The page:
The Money Markets Committee (MMC) of BoE, which comprises market participants from a wide range of banks, other financial and non-financial institutions, has launched a Public Register. The Register lists institutions that have agreed to publicly display their signed Statement of Commitment to the UK Money Markets Code.
The UK Money Markets Code, which was published in April 2017, sets out the standards and best practices expected from participants in the deposit, repo, and securities lending markets. The Code is underpinned by the key principle that market participants should always act in a manner to promote the integrity and effective functioning of these markets. Over 100 market participants have already agreed for their Statements of Commitment to the Code to be displayed on the Public Register. That includes the BoE, which originally published its Statement of Commitment in February 2018. The Public Register will be maintained by the UK Money Markets Code Sub-Committee, which is also responsible for ensuring the continued relevance of the Code as markets evolve.
Keywords: Europe, UK, Banking, Securities, Money Markets, Money Markets Code, Public Register, BoE
Previous ArticleEIOPA Publishes Q&A on Regulations in September 2018
EBA published a report analyzing the impact of the unwind mechanism of the liquidity coverage ratio (LCR) for a sample of European banks over a three-year period, from the end of 2016 to the first quarter of 2020.
In response to questions from a member of the European Parliament, the ECB President Christine Lagarde issued a letter clarifying the possibility of amending the AnaCredit Regulation and making targeted longer-term refinancing operations (TLTROs) dependent on the climate-related impact of bank loans.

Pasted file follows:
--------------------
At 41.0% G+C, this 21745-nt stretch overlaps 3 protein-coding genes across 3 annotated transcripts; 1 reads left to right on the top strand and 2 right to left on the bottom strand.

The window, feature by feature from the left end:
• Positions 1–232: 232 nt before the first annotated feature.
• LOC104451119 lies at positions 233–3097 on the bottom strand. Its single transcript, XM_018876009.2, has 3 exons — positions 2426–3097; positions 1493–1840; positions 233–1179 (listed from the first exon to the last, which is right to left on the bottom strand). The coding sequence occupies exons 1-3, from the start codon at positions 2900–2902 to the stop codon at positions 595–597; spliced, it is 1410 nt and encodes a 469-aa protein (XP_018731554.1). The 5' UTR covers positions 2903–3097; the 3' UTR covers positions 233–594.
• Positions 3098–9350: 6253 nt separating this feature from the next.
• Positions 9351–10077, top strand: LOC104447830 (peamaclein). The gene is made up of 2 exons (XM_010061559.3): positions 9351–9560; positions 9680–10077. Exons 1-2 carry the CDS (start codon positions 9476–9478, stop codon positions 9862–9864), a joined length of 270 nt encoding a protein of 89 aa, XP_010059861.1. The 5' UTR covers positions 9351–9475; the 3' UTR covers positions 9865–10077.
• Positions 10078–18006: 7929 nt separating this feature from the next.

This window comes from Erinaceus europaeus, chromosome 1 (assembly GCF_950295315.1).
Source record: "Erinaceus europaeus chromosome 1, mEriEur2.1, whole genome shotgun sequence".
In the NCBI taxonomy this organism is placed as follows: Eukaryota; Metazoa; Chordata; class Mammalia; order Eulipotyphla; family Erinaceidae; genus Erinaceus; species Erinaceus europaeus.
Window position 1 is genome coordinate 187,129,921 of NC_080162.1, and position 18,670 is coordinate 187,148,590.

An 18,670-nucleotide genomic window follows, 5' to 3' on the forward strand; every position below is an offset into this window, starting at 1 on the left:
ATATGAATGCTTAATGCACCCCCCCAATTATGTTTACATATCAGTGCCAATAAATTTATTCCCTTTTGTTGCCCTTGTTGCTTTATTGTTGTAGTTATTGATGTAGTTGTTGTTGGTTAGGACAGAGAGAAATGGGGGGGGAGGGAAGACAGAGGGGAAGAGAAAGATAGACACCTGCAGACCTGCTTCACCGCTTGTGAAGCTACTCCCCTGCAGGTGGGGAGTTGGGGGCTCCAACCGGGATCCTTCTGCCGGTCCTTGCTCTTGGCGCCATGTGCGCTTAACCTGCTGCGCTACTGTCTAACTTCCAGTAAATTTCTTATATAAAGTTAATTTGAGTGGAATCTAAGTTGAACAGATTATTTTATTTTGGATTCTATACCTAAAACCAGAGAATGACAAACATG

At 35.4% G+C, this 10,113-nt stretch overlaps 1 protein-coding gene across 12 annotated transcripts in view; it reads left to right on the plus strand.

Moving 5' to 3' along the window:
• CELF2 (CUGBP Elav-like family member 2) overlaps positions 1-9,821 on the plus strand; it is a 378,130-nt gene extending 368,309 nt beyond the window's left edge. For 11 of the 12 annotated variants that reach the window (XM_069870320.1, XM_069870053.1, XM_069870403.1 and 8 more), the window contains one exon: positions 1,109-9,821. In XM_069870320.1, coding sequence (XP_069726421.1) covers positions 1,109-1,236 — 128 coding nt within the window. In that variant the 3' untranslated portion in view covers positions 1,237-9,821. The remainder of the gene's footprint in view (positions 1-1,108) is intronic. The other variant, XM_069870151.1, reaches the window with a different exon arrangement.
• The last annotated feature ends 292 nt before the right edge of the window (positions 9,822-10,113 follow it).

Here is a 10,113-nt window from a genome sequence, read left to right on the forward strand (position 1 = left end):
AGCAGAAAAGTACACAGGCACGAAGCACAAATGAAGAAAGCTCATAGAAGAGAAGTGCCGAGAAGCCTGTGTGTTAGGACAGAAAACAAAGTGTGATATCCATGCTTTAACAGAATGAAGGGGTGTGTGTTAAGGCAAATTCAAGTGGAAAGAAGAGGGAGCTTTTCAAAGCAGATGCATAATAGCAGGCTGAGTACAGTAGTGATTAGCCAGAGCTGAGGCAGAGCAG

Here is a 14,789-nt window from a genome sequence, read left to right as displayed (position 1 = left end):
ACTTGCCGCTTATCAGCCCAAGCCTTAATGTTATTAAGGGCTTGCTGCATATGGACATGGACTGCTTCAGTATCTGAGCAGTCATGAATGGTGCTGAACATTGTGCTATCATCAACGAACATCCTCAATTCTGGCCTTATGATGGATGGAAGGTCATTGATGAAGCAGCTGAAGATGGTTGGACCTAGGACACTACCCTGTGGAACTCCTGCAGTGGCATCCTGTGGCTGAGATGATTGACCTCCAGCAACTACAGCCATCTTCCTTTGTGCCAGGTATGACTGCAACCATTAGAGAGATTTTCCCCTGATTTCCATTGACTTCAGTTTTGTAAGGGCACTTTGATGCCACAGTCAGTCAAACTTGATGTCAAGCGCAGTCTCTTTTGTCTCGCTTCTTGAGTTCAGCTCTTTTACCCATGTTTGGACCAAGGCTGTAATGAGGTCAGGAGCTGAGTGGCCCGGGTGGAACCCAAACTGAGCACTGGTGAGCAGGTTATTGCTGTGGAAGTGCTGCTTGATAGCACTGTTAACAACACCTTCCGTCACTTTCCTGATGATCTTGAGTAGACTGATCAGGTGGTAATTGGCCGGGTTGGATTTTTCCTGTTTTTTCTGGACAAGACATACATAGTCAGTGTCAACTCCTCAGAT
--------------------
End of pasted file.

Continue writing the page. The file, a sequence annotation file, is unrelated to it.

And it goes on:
IASB started the post-implementation review of the classification and measurement requirements in IFRS 9 on financial instruments and added the review as a project to its work plan.
FSB published a report that examines progress in implementing policy measures to enhance the resolvability of systemically important financial institutions.
EBA published a report on the benchmarking of national loan enforcement frameworks across 27 EU member states, in response to the call for advice from EC.
FSB published a letter from its Chair Randal K. Quarles, along with two reports exploring various aspects of the market turmoil resulting from the COVID-19 event.
RBNZ launched a consultation on the details for implementing the final Capital Review decisions announced in December 2019.
The Trustees of the IFRS Foundation, which are responsible for the governance and oversight of IASB, have announced the appointment of Dr. Andreas Barckow as the IASB Chair, effective July 2021.
HKMA issued a letter to consult the banking industry on a full set of proposed draft amendments to the Banking (Capital) Rules for implementing the Basel standard on capital requirements for banks’ equity investments in funds in Hong Kong.
ESRB published an opinion assessing the decision of Swedish Financial Supervisory Authority (FSA) to extend the application period of a stricter measure for residential mortgage lending, in accordance with Article 458 of the Capital Requirements Regulation (CRR).